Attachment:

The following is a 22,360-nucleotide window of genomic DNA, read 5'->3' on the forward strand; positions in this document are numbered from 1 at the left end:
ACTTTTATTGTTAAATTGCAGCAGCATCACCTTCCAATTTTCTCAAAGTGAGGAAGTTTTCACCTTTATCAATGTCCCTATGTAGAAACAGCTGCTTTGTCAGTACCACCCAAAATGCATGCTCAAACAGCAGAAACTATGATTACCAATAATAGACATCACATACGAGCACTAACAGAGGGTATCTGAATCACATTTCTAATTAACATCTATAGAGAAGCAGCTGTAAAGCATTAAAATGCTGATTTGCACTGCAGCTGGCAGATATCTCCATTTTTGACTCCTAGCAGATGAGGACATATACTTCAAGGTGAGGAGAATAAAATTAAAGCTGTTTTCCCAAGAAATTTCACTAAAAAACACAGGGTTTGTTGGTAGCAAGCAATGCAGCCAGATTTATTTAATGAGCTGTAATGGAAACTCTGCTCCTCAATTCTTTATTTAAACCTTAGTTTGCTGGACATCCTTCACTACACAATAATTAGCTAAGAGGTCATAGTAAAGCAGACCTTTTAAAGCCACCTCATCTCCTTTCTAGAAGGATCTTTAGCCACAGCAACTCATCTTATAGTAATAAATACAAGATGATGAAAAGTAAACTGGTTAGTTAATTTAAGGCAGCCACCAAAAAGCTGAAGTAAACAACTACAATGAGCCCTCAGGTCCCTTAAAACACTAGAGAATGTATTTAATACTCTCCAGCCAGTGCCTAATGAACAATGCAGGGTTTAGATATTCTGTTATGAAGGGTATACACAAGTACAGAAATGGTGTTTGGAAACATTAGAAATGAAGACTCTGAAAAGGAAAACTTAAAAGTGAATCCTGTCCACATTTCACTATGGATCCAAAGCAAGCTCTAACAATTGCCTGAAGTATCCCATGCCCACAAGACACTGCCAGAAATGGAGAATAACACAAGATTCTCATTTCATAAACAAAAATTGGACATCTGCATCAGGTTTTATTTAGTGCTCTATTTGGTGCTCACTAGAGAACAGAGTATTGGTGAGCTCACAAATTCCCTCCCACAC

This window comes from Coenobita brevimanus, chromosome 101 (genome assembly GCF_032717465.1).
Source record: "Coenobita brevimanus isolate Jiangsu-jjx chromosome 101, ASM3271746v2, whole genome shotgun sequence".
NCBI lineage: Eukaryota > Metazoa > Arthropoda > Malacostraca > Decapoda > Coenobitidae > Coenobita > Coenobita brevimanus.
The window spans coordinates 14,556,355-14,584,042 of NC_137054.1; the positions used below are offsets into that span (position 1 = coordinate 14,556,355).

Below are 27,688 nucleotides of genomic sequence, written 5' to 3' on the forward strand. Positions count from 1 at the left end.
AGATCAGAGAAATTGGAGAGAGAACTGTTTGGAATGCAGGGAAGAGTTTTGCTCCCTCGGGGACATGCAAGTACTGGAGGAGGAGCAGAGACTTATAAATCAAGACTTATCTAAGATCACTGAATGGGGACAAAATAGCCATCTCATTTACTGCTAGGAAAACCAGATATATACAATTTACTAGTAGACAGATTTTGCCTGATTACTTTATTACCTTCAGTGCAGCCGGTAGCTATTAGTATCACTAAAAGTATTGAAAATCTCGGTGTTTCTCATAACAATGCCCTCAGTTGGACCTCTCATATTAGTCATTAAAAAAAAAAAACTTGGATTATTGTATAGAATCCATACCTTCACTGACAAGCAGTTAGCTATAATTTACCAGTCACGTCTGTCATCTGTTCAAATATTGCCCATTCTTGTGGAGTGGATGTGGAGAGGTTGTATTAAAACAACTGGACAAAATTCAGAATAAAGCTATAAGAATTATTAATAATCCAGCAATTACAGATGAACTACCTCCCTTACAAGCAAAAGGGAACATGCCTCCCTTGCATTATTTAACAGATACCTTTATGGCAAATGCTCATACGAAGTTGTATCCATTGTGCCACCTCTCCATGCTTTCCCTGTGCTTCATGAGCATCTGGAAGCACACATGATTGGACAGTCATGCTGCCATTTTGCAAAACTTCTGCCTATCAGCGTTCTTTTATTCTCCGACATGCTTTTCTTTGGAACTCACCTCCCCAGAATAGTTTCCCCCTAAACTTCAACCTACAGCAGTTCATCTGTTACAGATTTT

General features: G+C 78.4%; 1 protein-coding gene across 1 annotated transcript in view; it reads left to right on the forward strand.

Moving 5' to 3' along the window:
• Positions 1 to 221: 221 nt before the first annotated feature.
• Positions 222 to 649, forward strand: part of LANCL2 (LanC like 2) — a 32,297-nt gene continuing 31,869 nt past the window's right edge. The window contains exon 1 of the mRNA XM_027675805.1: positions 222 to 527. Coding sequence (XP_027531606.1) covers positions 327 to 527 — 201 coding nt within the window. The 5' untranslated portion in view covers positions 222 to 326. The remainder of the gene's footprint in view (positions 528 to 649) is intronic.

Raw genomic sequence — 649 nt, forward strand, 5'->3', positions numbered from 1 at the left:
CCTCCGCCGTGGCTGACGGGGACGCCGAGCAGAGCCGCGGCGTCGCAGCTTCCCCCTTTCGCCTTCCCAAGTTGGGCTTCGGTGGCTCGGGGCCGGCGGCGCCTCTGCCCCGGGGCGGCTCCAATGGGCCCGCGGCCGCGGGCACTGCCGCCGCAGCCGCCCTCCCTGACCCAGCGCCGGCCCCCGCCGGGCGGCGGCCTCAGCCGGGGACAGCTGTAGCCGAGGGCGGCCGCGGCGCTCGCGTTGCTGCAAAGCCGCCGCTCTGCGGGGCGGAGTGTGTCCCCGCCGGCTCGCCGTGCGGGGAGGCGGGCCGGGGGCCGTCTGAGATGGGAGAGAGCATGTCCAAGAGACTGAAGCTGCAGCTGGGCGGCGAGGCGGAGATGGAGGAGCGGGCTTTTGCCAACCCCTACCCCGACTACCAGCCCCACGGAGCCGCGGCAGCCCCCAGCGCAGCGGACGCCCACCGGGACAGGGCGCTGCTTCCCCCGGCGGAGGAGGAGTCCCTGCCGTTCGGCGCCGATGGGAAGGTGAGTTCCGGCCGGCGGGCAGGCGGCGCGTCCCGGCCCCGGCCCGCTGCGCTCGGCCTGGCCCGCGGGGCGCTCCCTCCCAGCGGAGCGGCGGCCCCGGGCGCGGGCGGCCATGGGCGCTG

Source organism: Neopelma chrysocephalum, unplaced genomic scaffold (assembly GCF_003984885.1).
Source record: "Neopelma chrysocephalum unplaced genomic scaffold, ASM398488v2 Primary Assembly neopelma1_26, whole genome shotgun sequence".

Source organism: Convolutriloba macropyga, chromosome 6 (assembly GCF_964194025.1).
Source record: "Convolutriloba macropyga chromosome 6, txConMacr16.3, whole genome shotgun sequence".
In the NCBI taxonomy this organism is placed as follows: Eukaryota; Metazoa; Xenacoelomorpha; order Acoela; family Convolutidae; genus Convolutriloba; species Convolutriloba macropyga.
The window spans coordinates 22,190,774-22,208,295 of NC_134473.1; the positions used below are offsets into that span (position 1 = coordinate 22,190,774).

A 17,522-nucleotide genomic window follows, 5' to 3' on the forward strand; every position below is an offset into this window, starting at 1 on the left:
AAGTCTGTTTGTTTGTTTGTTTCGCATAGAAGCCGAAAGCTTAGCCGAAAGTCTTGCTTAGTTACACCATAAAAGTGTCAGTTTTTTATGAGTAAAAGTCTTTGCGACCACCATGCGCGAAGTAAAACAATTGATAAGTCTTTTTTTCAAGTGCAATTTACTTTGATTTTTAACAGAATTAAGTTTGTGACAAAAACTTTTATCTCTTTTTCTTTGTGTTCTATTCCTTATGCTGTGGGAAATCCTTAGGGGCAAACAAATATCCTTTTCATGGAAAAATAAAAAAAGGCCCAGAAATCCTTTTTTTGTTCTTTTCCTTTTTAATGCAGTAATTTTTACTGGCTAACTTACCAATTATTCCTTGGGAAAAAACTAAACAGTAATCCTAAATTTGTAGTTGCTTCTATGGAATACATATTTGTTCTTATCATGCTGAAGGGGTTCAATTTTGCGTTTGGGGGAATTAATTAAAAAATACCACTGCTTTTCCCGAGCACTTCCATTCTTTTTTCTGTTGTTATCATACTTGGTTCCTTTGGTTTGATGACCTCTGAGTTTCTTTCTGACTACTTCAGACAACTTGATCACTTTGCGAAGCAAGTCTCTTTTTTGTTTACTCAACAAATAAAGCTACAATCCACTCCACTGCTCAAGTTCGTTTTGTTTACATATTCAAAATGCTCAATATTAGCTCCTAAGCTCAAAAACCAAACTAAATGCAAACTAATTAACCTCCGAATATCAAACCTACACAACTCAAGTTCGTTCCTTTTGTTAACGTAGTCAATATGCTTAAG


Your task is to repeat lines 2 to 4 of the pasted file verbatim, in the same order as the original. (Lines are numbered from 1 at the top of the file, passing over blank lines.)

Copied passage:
ACTTTTATTGTTAAATTGCAGCAGCATCACCTTCCAATTTTCTCAAAGTGAGGAAGTTTTCACCTTTATCAATGTCCCTATGTAGAAACAGCTGCTTTGTCAGTACCACCCAAAATGCATGCTCAAACAGCAGAAACTATGATTACCAATAATAGACATCACATACGAGCACTAACAGAGGGTATCTGAATCACATTTCTAATTAACATCTATAGAGAAGCAGCTGTAAAGCATTAAAATGCTGATTTGCACTGCAGCTGGCAGATATCTCCATTTTTGACTCCTAGCAGATGAGGACATATACTTCAAGGTGAGGAGAATAAAATTAAAGCTGTTTTCCCAAGAAATTTCACTAAAAAACACAGGGTTTGTTGGTAGCAAGCAATGCAGCCAGATTTATTTAATGAGCTGTAATGGAAACTCTGCTCCTCAATTCTTTATTTAAACCTTAGTTTGCTGGACATCCTTCACTACACAATAATTAGCTAAGAGGTCATAGTAAAGCAGACCTTTTAAAGCCACCTCATCTCCTTTCTAGAAGGATCTTTAGCCACAGCAACTCATCTTATAGTAATAAATACAAGATGATGAAAAGTAAACTGGTTAGTTAATTTAAGGCAGCCACCAAAAAGCTGAAGTAAACAACTACAATGAGCCCTCAGGTCCCTTAAAACACTAGAGAATGTATTTAATACTCTCCAGCCAGTGCCTAATGAACAATGCAGGGTTTAGATATTCTGTTATGAAGGGTATACACAAGTACAGAAATGGTGTTTGGAAACATTAGAAATGAAGACTCTGAAAAGGAAAACTTAAAAGTGAATCCTGTCCACATTTCACTATGGATCCAAAGCAAGCTCTAACAATTGCCTGAAGTATCCCATGCCCACAAGACACTGCCAGAAATGGAGAATAACACAAGATTCTCATTTCATAAACAAAAATTGGACATCTGCATCAGGTTTTATTTAGTGCTCTATTTGGTGCTCACTAGAGAACAGAGTATTGGTGAGCTCACAAATTCCCTCCCACAC

This window comes from Coenobita brevimanus, chromosome 101 (genome assembly GCF_032717465.1).
Source record: "Coenobita brevimanus isolate Jiangsu-jjx chromosome 101, ASM3271746v2, whole genome shotgun sequence".